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Scalability Best Practices

April 3, 2017  |  Posted By: AKF

Here are a baker’s dozen of items that we feel are Best Practices for Scalability:

baker's dozen

1. Asynchronous

Use asynchronous communication when possible. Synchronous calls tie the availability of the two services together. If one has a failure or is slow the other one is affected.

2. Swim Lanes

Create fault isolated “swim lanes” of hardware by customer segmentation. This prevents problems with one customer from causing issues across all customers. This also helps with diagnosis of issues and code roll outs.

3. Cache

Make use of cache at multiple layers including object caches in front of databases (such as memcached), page or item caches for content (such as squid) and edge caches (such as Akamai).

4. Monitoring

Understand your application’s performance from a customer’s perspective. Monitor outside of your network and have tests that simulate a real user’s experience. Also monitor the internal working of the application in terms of query and transaction execution count and timing.

5. Replication

Replicate databases for recovery as well as to off load reads to multiple instances.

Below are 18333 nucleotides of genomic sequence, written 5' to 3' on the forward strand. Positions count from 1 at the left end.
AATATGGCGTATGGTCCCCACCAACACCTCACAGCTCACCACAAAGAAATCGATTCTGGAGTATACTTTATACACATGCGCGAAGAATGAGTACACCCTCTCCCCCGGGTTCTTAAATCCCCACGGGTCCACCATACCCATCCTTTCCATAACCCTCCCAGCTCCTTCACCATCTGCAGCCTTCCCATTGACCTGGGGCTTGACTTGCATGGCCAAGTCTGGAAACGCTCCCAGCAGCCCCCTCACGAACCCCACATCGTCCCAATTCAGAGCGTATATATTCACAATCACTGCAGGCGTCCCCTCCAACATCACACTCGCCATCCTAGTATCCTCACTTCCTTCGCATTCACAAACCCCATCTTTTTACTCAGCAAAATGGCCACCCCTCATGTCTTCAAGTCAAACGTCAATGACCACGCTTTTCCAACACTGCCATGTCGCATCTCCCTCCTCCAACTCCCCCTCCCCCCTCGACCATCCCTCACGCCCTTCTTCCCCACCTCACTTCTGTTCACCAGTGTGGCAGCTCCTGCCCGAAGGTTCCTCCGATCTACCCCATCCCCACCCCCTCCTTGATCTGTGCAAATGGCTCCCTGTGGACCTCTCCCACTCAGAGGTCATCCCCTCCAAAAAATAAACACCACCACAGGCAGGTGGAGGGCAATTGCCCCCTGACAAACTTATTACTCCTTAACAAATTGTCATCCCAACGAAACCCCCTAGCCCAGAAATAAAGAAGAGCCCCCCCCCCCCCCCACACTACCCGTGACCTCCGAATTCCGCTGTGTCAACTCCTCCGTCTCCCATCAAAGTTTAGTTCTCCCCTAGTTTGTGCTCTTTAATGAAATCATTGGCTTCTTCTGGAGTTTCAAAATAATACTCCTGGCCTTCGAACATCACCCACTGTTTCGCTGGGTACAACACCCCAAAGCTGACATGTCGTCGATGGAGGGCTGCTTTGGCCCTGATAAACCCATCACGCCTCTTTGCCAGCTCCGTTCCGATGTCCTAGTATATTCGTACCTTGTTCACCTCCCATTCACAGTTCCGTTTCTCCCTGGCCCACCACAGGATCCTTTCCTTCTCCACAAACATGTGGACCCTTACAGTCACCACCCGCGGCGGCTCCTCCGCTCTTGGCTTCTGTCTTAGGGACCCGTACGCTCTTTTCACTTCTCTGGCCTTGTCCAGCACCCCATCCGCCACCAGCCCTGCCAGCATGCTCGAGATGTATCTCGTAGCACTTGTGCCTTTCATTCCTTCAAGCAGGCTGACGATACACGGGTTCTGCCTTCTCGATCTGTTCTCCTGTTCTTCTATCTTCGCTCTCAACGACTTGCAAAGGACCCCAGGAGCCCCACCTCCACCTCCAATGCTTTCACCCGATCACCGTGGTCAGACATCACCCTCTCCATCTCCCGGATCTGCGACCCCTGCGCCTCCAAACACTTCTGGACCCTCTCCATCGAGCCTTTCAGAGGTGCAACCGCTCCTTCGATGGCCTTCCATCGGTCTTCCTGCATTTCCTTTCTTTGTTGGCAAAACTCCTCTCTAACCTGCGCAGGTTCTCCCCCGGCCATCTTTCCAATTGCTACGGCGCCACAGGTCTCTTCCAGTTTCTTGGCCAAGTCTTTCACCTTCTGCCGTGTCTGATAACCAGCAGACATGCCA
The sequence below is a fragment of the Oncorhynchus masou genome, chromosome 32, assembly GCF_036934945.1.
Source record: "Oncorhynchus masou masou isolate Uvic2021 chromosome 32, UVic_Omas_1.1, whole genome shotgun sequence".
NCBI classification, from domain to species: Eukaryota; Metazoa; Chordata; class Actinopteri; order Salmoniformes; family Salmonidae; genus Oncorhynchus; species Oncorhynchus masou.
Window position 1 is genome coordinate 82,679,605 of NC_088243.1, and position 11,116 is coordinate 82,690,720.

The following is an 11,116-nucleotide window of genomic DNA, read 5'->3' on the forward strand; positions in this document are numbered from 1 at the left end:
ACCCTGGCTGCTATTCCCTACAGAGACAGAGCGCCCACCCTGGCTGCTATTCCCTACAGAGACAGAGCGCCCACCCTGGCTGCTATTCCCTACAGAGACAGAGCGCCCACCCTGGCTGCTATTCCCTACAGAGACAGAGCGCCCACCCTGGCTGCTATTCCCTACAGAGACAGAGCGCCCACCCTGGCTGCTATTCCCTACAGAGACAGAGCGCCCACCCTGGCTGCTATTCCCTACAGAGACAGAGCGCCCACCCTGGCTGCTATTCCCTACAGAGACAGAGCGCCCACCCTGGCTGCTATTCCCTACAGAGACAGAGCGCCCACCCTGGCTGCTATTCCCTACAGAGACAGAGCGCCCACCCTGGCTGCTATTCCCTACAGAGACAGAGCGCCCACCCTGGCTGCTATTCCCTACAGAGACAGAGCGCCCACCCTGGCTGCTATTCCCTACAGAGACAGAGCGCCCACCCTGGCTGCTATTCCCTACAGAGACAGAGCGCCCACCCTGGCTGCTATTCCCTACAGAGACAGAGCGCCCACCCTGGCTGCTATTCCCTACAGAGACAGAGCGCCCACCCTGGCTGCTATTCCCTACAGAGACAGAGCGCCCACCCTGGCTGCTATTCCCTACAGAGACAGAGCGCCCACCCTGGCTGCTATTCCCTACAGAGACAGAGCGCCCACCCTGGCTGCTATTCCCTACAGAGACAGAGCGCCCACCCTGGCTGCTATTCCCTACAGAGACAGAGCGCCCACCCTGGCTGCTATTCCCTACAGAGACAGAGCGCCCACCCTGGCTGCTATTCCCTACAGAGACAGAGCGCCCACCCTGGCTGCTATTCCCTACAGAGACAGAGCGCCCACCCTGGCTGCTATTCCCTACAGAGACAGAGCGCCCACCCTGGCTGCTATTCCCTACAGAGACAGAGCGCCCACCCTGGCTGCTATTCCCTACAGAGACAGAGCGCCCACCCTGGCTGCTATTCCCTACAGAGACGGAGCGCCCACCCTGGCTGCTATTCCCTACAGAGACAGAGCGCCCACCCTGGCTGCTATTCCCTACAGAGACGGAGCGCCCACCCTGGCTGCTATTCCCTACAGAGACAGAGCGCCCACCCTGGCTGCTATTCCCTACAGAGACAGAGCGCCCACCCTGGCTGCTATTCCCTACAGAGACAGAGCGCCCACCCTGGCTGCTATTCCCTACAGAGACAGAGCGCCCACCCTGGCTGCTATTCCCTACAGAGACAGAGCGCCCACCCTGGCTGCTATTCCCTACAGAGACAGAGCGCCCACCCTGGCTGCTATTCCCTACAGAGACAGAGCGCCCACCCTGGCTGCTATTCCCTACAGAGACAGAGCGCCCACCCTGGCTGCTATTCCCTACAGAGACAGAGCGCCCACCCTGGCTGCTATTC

6. Sharding

Split the application and databases by service and / or by customer using a modulus. While this requires slightly more complicated logic in the application it allows for massive scaling.

7. Use Few RDBMS Features


Use the OLTP database as a persistent storage device as much as possible. The more you rely on the features offered in most RDBMS for your transactions, the greater load you are putting on the hardest item in your system to scale. Remove all business logic from the database such as stored procedures and move it into the application. When significant scaling is required join in the application and not through the SQL.

8. Slow Roll

Roll out new code versions slowly, to a small subset of your servers without bringing the entire site down. This requires that all code be backwards compatible because you will have two versions of code running in production during the roll out. This method allows you to find problems that your quality and L&P testing missed while having minimal impact on customers.

9. Load & Performance Testing

Test the performance of the application version before it goes into production. This will not catch all the issues, which is why you need the ability to rollback, but it is very worthwhile.

10. Capacity Planning / Scalability Summits


Know how much capacity you have on all tiers and services in your system. Use Scalability Summits to plan for the increased capacity demands.

11. Rollback

Always have the ability to rollback a code release.

12. Root Cause Analysis

Ensure you have a learning culture that is evident by utilizing Root Cause Analysis to find and fix the real cause of issues.

13. Quality From The Beginning

Quality can’t be tested into a product, it must be designed in from the beginning.

Next: Splitting Applications or Services for Scale